Of course, a good deadline is a competition deadline!

Editing is a fine balance. Every writer needs to edit, but if all you do is titivate with your text, deleting a comma, and then later putting it back in again, you are most definitely entering the world of never-sending-anything-off!

Good luck.

9 comments:

  1. Excellent article Simon. The end said it all. Every writer needs to edit, but if all you do is titivate with your text, deleting a comma, and then later putting it back in again, you are most definitely entering the world of never-sending-anything-off!

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    1. Hi Jack,

      Yes, the problem is, titivating can sometimes feel like editing, but it's important to recognise that it isn't!

      Simon

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  2. Really useful post, Simon. I have been hovering dangerously close to the 'never-sending-anything-off' zone of late and it's only thanks to a gentle push from my critique group that I am finally sending some pieces off starting this week.

    I have a similar process to the one you have outlined. My first draft tends to be over-written, so my first task is always to cut back, find where the story or piece should actually begin and how it should end.

    Good luck with your future work.

    Kelly's Eye - Writing, Music, Life

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    1. That's a good point, MrKelly2U! - having a critique group is another way of having others tell you you've edited enough and get off your rear end and take your manuscript down to the Post Office - or at least hit the 'Send' button on the email!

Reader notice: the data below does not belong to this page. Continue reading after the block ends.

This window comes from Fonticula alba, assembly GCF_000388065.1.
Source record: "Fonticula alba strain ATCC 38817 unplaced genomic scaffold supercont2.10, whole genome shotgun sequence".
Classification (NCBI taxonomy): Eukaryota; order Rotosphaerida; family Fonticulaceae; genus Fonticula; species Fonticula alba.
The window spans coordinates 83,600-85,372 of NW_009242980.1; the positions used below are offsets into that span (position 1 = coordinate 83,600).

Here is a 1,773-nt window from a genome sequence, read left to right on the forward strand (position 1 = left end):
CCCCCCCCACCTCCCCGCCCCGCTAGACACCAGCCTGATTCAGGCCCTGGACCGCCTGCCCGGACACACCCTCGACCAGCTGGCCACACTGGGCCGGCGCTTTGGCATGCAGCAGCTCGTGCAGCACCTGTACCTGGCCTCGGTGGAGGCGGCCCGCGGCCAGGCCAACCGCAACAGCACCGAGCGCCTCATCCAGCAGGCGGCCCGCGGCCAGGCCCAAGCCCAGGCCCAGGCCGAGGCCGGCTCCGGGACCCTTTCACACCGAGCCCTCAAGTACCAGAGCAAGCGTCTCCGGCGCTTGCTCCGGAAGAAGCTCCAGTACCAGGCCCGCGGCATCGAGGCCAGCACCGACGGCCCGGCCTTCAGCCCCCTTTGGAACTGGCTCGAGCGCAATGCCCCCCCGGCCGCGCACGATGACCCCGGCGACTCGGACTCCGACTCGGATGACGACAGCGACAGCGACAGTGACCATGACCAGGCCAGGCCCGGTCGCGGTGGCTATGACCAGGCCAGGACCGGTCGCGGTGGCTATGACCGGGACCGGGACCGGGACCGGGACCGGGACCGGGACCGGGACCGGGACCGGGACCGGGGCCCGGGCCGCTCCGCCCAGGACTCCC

Good to read you're sending off pieces - I hope you're rewarded for your efforts soon!

      Simon

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  3. This point is often discussed at our writing circle meetings. I have been writing for over 5 years but still get nervous about editing and the dreaded moment of hitting the send button!

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  4. This is really useful. When you're writing longer pieces (a novel or non-fiction book) do you ask someone else to read it? I find that throws up problems I hadn't noticed for myself. I know it means more work, but the piece is generally improved by having more people work with it.

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    1. Yes, I agree Jo. With longer pieces of work, if you can have a couple of 'beta readers' that helps a lot. As you say, they're great at picking up things that haven't crossed your mind, useful if you haven't explained something as clearly as you thought you had.

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  5. This made me laugh. Definitely a danger area! Over the last two days I've had to write fifty different versions of a webpage about lawncare franchise (I know, I know - soooo exciting!). Trying to edit them while ensuring this didn't make any of them too similar, I found myself stuck in a bizarre checking and re-checking vortex, feverishly zooming up and down the text...
    At some point, enough has to be enough :) But it's that fear of it not being quite good enough, particularly when you're working for an agreed price and your work *can't* be rejected - if it doesn't please the client, it's back to the keyboard!

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    1. Ooooh, good luck with that Alison! Fifty different version? Blimey, that's good going! But, yes. There comes a point when you have to say "No more!"

      I hope you won't be dreaming about lawncare franchising when you're asleep!